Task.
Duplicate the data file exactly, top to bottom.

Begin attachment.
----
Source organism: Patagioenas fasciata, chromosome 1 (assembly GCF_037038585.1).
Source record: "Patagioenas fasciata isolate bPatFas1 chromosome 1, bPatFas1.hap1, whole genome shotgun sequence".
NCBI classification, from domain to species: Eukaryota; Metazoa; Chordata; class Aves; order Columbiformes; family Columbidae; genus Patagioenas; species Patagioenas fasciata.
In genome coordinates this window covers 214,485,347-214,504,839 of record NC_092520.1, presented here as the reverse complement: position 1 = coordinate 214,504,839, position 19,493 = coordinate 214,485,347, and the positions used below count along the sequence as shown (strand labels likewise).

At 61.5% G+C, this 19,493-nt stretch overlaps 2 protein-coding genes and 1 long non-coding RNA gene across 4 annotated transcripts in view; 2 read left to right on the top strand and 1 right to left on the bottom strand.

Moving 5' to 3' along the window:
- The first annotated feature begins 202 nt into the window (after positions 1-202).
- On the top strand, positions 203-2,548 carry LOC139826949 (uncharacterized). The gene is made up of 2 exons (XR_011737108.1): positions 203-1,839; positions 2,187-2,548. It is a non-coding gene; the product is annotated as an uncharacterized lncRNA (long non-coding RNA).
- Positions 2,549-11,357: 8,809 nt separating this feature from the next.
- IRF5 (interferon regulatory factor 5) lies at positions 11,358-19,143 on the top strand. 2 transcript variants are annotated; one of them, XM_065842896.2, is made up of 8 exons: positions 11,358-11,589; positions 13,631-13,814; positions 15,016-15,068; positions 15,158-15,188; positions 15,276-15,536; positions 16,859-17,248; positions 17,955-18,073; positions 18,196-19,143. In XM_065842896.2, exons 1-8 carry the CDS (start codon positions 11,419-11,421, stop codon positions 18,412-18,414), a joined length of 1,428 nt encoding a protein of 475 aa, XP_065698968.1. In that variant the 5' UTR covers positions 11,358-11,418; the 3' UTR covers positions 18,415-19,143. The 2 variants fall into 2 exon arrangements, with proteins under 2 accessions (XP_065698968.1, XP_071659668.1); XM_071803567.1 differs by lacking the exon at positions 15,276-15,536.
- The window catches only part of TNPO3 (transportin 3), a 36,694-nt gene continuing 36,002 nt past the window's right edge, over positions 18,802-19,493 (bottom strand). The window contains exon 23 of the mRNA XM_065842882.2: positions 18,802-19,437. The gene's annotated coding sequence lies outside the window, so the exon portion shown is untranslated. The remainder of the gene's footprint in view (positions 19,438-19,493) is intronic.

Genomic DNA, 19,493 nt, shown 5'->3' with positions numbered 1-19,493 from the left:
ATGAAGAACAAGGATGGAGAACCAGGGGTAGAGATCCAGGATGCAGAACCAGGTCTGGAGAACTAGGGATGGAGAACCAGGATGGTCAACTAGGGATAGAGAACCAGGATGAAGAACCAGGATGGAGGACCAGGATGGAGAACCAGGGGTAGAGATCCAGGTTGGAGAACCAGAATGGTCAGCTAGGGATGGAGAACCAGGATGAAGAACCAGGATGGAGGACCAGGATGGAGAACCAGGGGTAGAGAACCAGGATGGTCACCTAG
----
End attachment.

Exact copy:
Source organism: Patagioenas fasciata, chromosome 1 (assembly GCF_037038585.1).
Source record: "Patagioenas fasciata isolate bPatFas1 chromosome 1, bPatFas1.hap1, whole genome shotgun sequence".
NCBI classification, from domain to species: Eukaryota; Metazoa; Chordata; class Aves; order Columbiformes; family Columbidae; genus Patagioenas; species Patagioenas fasciata.
In genome coordinates this window covers 214,485,347-214,504,839 of record NC_092520.1, presented here as the reverse complement: position 1 = coordinate 214,504,839, position 19,493 = coordinate 214,485,347, and the positions used below count along the sequence as shown (strand labels likewise).

At 61.5% G+C, this 19,493-nt stretch overlaps 2 protein-coding genes and 1 long non-coding RNA gene across 4 annotated transcripts in view; 2 read left to right on the top strand and 1 right to left on the bottom strand.

Moving 5' to 3' along the window:
- The first annotated feature begins 202 nt into the window (after positions 1-202).
- On the top strand, positions 203-2,548 carry LOC139826949 (uncharacterized). The gene is made up of 2 exons (XR_011737108.1): positions 203-1,839; positions 2,187-2,548. It is a non-coding gene; the product is annotated as an uncharacterized lncRNA (long non-coding RNA).
- Positions 2,549-11,357: 8,809 nt separating this feature from the next.
- IRF5 (interferon regulatory factor 5) lies at positions 11,358-19,143 on the top strand. 2 transcript variants are annotated; one of them, XM_065842896.2, is made up of 8 exons: positions 11,358-11,589; positions 13,631-13,814; positions 15,016-15,068; positions 15,158-15,188; positions 15,276-15,536; positions 16,859-17,248; positions 17,955-18,073; positions 18,196-19,143. In XM_065842896.2, exons 1-8 carry the CDS (start codon positions 11,419-11,421, stop codon positions 18,412-18,414), a joined length of 1,428 nt encoding a protein of 475 aa, XP_065698968.1. In that variant the 5' UTR covers positions 11,358-11,418; the 3' UTR covers positions 18,415-19,143. The 2 variants fall into 2 exon arrangements, with proteins under 2 accessions (XP_065698968.1, XP_071659668.1); XM_071803567.1 differs by lacking the exon at positions 15,276-15,536.
- The window catches only part of TNPO3 (transportin 3), a 36,694-nt gene continuing 36,002 nt past the window's right edge, over positions 18,802-19,493 (bottom strand). The window contains exon 23 of the mRNA XM_065842882.2: positions 18,802-19,437. The gene's annotated coding sequence lies outside the window, so the exon portion shown is untranslated. The remainder of the gene's footprint in view (positions 19,438-19,493) is intronic.

Genomic DNA, 19,493 nt, shown 5'->3' with positions numbered 1-19,493 from the left:
ATGAAGAACAAGGATGGAGAACCAGGGGTAGAGATCCAGGATGCAGAACCAGGTCTGGAGAACTAGGGATGGAGAACCAGGATGGTCAACTAGGGATAGAGAACCAGGATGAAGAACCAGGATGGAGGACCAGGATGGAGAACCAGGGGTAGAGATCCAGGTTGGAGAACCAGAATGGTCAGCTAGGGATGGAGAACCAGGATGAAGAACCAGGATGGAGGACCAGGATGGAGAACCAGGGGTAGAGAACCAGGATGGTCACCTAG